After an uncertain night, Lviv again felt like a sanctuary.
It is tempting to take for granted that western Ukraine will be spared the full horrors of this war, particularly in light of Russia’s stalled or reversed advances further east. But the truth is that no one has any idea what Russian President Vladimir Putin is going to do next. And that is frightening.
Most Ukrainians I’ve spoken to — whether state officials, militia members or ordinary residents of the oblast — are not worried that the ground war will reach Lviv in the foreseeable future. As Vasily noted, “The Russians would have to move through so many villages [to reach us], and we have seen that every Ukrainian will defend his village.”
The biggest fear is not even that Putin will repeat strikes such as the ones we experienced Saturday, which, thankfully, caused relatively few casualties. Rather, many Ukrainians worry that Russia might employ weapons of mass destruction far behind enemy lines to make up for their staggering losses elsewhere. Or Putin might twist the arm of neighboring strongman Alexander Lukashenko to such a degree as to compel Belarusian forces to enter the war from Ukraine’s northwestern border, just 125 miles from Lviv.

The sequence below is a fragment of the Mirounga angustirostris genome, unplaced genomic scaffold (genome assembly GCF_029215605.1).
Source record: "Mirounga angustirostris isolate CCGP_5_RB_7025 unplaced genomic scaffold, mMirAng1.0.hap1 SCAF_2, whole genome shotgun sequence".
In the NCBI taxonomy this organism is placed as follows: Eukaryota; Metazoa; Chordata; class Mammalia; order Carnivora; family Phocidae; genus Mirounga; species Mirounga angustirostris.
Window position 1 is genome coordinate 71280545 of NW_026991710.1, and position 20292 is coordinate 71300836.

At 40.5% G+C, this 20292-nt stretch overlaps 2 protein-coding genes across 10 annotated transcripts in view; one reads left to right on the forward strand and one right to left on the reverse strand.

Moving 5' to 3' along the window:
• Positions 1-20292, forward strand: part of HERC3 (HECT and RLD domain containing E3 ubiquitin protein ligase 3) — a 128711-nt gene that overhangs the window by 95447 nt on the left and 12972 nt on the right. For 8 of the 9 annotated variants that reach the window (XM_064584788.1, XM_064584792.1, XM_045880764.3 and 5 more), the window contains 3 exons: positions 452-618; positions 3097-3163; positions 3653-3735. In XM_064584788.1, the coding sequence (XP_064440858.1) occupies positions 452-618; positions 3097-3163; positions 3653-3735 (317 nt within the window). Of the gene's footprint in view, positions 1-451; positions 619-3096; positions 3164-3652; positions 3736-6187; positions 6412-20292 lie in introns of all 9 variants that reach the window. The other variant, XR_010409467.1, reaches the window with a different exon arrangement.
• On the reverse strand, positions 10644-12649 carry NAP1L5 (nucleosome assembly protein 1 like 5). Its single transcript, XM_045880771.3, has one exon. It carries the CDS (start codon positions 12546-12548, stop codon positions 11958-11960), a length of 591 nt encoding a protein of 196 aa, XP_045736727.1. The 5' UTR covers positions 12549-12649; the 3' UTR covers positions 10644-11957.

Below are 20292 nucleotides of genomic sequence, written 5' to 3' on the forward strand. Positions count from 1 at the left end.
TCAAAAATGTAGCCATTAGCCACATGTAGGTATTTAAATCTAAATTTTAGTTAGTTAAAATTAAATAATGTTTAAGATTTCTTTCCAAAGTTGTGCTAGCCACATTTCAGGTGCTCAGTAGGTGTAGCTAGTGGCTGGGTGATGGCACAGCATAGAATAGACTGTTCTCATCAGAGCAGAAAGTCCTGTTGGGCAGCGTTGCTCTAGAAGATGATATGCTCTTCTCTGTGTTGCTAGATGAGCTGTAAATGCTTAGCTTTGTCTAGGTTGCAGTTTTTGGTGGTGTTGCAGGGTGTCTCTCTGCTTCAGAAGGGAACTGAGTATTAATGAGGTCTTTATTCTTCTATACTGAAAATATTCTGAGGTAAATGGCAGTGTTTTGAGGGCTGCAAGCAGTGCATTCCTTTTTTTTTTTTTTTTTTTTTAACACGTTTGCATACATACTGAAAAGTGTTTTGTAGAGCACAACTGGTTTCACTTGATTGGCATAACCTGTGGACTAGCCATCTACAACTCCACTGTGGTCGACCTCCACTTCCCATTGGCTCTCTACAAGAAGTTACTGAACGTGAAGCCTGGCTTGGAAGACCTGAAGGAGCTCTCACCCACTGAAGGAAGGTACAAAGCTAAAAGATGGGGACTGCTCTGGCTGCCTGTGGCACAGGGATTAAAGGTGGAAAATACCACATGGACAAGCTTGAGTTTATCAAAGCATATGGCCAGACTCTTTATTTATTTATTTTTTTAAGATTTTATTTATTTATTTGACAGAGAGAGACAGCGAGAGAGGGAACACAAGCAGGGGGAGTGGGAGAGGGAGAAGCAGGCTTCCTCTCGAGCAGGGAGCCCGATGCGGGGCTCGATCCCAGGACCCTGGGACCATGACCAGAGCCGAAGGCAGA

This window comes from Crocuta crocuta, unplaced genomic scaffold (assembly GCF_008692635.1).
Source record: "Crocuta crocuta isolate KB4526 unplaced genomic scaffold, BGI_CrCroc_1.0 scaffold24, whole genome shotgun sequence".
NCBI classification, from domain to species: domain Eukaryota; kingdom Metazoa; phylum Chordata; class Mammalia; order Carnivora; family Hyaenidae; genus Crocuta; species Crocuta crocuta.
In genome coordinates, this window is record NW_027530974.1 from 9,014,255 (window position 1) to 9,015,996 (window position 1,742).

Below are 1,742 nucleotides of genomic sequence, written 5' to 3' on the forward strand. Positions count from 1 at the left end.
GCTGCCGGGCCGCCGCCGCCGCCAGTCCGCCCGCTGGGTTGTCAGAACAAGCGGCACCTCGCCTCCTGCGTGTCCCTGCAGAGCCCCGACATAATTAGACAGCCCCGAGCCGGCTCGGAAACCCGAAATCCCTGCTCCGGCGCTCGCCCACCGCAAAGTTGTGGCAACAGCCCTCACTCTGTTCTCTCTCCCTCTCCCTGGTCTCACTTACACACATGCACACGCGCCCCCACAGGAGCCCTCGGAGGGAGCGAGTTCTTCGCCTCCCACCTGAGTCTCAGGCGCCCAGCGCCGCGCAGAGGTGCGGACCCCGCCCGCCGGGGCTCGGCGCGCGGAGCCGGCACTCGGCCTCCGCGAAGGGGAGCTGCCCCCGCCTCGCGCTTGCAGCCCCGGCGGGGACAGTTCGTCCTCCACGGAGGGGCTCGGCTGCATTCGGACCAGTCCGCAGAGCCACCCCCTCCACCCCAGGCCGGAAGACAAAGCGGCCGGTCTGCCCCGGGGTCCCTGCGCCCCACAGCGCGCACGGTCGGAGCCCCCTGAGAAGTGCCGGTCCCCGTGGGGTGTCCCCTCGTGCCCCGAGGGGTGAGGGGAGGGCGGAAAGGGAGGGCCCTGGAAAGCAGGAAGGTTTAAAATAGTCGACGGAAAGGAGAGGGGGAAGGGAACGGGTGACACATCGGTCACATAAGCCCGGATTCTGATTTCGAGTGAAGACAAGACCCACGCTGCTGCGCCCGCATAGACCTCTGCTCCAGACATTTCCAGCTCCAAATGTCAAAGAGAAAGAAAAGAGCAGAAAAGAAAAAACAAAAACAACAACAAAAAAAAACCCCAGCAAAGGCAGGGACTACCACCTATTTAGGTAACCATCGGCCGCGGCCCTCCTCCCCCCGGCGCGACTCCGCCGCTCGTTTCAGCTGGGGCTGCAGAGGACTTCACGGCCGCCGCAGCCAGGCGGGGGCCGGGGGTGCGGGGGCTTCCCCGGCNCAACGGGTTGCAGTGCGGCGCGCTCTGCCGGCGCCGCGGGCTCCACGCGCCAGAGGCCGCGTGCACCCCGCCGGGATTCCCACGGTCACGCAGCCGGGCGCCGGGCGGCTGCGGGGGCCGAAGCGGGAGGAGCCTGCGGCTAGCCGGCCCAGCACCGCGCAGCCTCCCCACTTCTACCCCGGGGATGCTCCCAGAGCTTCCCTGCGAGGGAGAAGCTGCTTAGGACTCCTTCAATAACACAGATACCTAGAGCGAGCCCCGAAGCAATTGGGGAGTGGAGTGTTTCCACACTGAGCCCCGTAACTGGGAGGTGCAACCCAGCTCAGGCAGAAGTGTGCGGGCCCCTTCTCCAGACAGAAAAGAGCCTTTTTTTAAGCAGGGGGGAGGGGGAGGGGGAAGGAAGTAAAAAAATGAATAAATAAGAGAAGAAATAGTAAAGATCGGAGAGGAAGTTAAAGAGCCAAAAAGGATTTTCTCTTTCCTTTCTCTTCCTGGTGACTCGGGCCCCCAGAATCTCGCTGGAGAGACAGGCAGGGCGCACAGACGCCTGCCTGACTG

Toward the end of my interview last week with the former Solonka mayor, Viktor, at his wife’s quaint pizza parlor outside Lviv, a chain-smoking septuagenarian who identified himself as Anatoliy approached us and started discussing where he sees the war heading. He’s an IDP from the east, he said, a retired military officer who is too old to fight but is returning to Kyiv soon to work pro bono as an adviser to the Defense Ministry. (I cannot verify Anatoliy’s professional credentials, but, for whatever it’s worth, he offered a convincing overview of the order of battle on the Azov front using parmesan shakers and coffee cups.)